The first one can be read in its entirety here.
Recession fears grow in Ontario
Pessimistic forecasts about slowing U.S. economy mean Ontario is at risk as well in the coming year
Jan 10, 2008 04:30 AM
Madhavi Acharya-Tom Yew
There is growing concern among economists that Ontario is teetering on the brink of a recession.
Several analysts yesterday issued pessimistic predictions about the U.S. economy, and the impact it will have on the province this year.
"Ontario is already struggling with the high Canadian dollar and the problems in the auto industry. A U.S. recession would be a triple whammy for the Ontario economy," said Sal Guatieri, senior economist at BMO Capital Markets in Toronto. "(Ontario) might avoid recession because interest rates are low in Canada, but it would be touch and go."
The second one can be read in full here.
18,700 Canadian jobs lost in December
Manufacturing buckles under weight of dollar, but jobless rate holds steady at 5.9 per cent
Jan 12, 2008 04:30 AM
OTTAWA–Canada shed 18,700 jobs in December after seven months of rising employment, but economists doubt the pullback means the economy is about to take a sharp turn for the worse.
The jobs data released yesterday by Statistics Canada were a surprise, reversing economists' consensus forecast for a gain of 15,000 jobs. The private sector cut 51,000 jobs last month while the public sector kept hiring and self-employment continued increasing.
The month's net loss of 18,700 jobs was the worst in 3 1/2 years, but the overall unemployment rate held steady at 5.9 per cent, leading many economists to speculate that the retraction was a blip.
For starters, economists are useless when it comes to making forecasts. They just make educated guesses. That's why they have to boast about their track record to convince people to believe them on anything. If you have ever taken an economics course you'd realize that economics has no practical application outside of a university class room. Once you get an economics related job in the real world you should throw everything you ever learned out the window. Economic history, psychology, and that good ol' fashioned "gut feeling" are more practical in economics than supply and demand graphs. The only thing economists are good for is trying to make sense of what the hell just happened. That being said, notice how the loss of 18,700 jobs took them by surprise. They were in fact predicting a gain of 15,000 jobs. When it comes to economists and their analysis its buyer beware. But I am digressing here.
Given the hint of a possible slow down in the Ontario economy - the province that receives the bulk of Canada's immigrants and the so-called "economic engine of Canada" - and that Canada has shed 18,700 jobs should we still be bringing in 250,000 immigrants a year, possibly more? No we shouldn't never mind the fact that no real justification ever existed for introducing 250,000 immigrants into Canada in the first place.
When job growth is mentioned, absent from such reports are what kinds of jobs Canada is producing. This is where you have to keep an eye and ear out for further details. In one interview I caught on a business news channel the one being interviewed mentioned as a passing comment that most of the jobs being produced in Alberta's job-boom that are going unfilled are service sector jobs like Tim Horton's counter help. I think that is the case for most of Canada actually. Part time help is considered job growth. Temp help is considered job growth and 1/3 of all jobs - in Ontario at least - are temp jobs. The second news article mentions an increase in self employment. Part time help, temp help, and self employment are unstable, do not pay as well in most cases, and do not have benefits. If this is the crux of Canada's job growth then this is not good news. Also, a significant portion of full time employment is service sector related such as counter help, wait staff, custodial, bus drivers, security guards, etc.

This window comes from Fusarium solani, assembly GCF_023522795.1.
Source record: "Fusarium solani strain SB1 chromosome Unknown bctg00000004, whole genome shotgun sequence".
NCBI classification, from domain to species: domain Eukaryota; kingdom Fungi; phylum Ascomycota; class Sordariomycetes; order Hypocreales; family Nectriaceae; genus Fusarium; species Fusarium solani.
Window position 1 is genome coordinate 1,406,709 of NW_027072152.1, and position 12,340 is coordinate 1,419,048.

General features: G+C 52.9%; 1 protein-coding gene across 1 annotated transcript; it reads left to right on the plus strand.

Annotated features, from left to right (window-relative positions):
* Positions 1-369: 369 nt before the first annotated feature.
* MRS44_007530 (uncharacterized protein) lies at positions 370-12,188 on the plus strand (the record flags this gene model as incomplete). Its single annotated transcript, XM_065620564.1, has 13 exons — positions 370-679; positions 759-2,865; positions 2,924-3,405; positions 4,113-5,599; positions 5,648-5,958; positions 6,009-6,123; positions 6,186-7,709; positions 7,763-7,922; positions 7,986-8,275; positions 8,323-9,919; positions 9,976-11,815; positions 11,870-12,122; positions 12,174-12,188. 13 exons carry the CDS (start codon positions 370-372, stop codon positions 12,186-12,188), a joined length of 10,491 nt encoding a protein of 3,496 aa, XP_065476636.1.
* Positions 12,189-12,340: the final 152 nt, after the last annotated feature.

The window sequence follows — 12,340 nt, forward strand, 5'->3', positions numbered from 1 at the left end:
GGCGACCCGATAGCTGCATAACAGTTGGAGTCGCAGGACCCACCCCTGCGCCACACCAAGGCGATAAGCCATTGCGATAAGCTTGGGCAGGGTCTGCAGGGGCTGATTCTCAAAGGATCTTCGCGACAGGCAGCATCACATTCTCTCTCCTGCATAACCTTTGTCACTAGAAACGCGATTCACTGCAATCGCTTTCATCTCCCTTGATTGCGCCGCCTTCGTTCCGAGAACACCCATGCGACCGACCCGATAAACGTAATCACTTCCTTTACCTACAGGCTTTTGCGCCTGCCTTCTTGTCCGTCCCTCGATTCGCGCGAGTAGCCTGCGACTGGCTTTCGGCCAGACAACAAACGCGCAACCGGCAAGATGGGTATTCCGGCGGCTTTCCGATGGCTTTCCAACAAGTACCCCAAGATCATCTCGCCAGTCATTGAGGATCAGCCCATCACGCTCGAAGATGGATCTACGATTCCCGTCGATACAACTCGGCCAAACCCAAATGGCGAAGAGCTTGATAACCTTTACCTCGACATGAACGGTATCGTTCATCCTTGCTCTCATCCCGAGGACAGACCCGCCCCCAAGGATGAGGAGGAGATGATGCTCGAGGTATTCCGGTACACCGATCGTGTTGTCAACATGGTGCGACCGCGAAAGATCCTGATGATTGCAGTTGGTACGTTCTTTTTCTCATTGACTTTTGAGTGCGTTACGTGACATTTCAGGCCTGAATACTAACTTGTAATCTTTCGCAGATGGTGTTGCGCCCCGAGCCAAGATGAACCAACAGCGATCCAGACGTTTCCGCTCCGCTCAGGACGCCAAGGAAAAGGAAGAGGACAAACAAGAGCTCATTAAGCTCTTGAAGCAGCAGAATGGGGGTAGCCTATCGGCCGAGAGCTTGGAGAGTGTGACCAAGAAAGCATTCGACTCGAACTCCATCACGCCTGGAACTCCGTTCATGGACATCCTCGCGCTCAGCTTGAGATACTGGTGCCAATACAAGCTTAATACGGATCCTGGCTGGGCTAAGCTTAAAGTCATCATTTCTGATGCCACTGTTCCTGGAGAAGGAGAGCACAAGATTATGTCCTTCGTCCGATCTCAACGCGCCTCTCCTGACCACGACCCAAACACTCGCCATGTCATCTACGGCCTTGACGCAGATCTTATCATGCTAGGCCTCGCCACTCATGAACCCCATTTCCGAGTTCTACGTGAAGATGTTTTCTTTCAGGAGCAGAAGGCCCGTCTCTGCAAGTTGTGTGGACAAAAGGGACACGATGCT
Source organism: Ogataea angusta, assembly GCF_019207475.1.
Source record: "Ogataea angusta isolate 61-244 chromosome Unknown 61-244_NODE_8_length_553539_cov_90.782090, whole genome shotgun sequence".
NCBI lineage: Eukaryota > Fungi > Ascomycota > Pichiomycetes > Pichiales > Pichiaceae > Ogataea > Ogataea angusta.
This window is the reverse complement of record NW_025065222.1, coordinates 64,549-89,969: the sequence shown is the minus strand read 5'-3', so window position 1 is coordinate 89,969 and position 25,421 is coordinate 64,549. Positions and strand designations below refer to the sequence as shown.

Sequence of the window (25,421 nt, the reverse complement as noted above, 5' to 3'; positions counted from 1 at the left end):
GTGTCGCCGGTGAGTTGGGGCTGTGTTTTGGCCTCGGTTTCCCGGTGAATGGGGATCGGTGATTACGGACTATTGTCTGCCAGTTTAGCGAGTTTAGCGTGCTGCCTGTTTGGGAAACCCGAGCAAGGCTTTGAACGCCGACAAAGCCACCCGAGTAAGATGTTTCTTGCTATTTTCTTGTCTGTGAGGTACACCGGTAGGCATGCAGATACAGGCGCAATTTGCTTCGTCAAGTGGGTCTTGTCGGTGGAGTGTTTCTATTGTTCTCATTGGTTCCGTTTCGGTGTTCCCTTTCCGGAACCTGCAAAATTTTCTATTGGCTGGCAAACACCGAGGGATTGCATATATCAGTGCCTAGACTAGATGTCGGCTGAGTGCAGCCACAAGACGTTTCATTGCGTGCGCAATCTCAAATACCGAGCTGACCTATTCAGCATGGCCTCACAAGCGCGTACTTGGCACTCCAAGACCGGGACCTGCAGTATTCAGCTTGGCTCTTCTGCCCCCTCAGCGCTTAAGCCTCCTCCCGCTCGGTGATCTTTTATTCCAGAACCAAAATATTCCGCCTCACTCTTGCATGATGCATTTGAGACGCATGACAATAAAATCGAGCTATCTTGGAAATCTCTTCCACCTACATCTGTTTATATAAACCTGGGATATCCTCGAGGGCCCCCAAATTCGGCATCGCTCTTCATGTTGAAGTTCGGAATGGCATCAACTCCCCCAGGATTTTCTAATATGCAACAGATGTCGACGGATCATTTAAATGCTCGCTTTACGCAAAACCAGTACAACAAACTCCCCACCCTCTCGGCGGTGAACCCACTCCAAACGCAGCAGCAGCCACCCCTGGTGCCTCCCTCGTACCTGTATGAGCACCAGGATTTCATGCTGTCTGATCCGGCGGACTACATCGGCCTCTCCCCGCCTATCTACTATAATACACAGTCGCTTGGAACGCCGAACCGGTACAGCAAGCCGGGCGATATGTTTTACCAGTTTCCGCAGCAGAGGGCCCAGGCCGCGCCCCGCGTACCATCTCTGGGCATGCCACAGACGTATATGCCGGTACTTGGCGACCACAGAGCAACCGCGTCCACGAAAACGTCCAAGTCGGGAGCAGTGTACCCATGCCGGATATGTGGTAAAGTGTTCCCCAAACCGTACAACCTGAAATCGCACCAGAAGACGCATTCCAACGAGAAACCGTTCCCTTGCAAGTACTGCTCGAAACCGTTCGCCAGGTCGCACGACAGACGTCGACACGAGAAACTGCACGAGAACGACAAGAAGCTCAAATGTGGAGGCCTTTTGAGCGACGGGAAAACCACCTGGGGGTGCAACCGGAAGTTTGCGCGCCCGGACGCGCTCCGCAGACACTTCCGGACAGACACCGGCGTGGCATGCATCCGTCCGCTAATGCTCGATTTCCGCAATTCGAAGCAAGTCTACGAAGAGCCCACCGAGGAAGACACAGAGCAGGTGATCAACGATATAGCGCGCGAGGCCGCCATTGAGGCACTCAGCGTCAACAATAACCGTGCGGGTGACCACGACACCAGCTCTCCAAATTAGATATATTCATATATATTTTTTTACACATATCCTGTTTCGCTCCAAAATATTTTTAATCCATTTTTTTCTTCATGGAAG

Canada has suffered a terrible blow to its manufacturing sector. These jobs provided a middle class income for those with just a high school education. News reports come out on occasion concerning the shedding of more manufacturing jobs to be relocated over seas. Recently a moratorium on the hiring of new teachers was called for. There is an apparent glut of teachers in the Canadian labour market. The Toronto Star published an article reporting that new teaching graduates can expect to look years for that full time teaching position. The number of engineers seeking work each year is doubled because of immigration making it more difficult for some to find steady work.
To continue to introduce 250,000 - 300,000 if illegal immigration is included - into the Canadian economy given these economic conditions is insane! This does not benefit Canadians at all and it is an assault on their standard of living.
There was a time when immigration numbers fluctuated based on economic need but no more. Canada's immigration system has nothing to do with benefiting Canada and Canadians. It benefits Canada's political parties who abuse it to pander to ethnic voters in urban ridings. It also benefits those who make a living in what has been called, correctly so, Canada immigration industry. These include chiefly immigration lawyers and immigration consultants as well as social workers, banks to sell services to new clients, housing developers who need immigrants to sell houses to, and ethnic communities who want the steady importation of their people to colonize Canada and swell their numbers so as to command a greater share of economic and political power within Canada.
Canada's immigration are targets are too high and will make the effects of a recession worse if immigration numbers remain at its current level. Immigration should compliment the standard of living of Canadians, not attack it.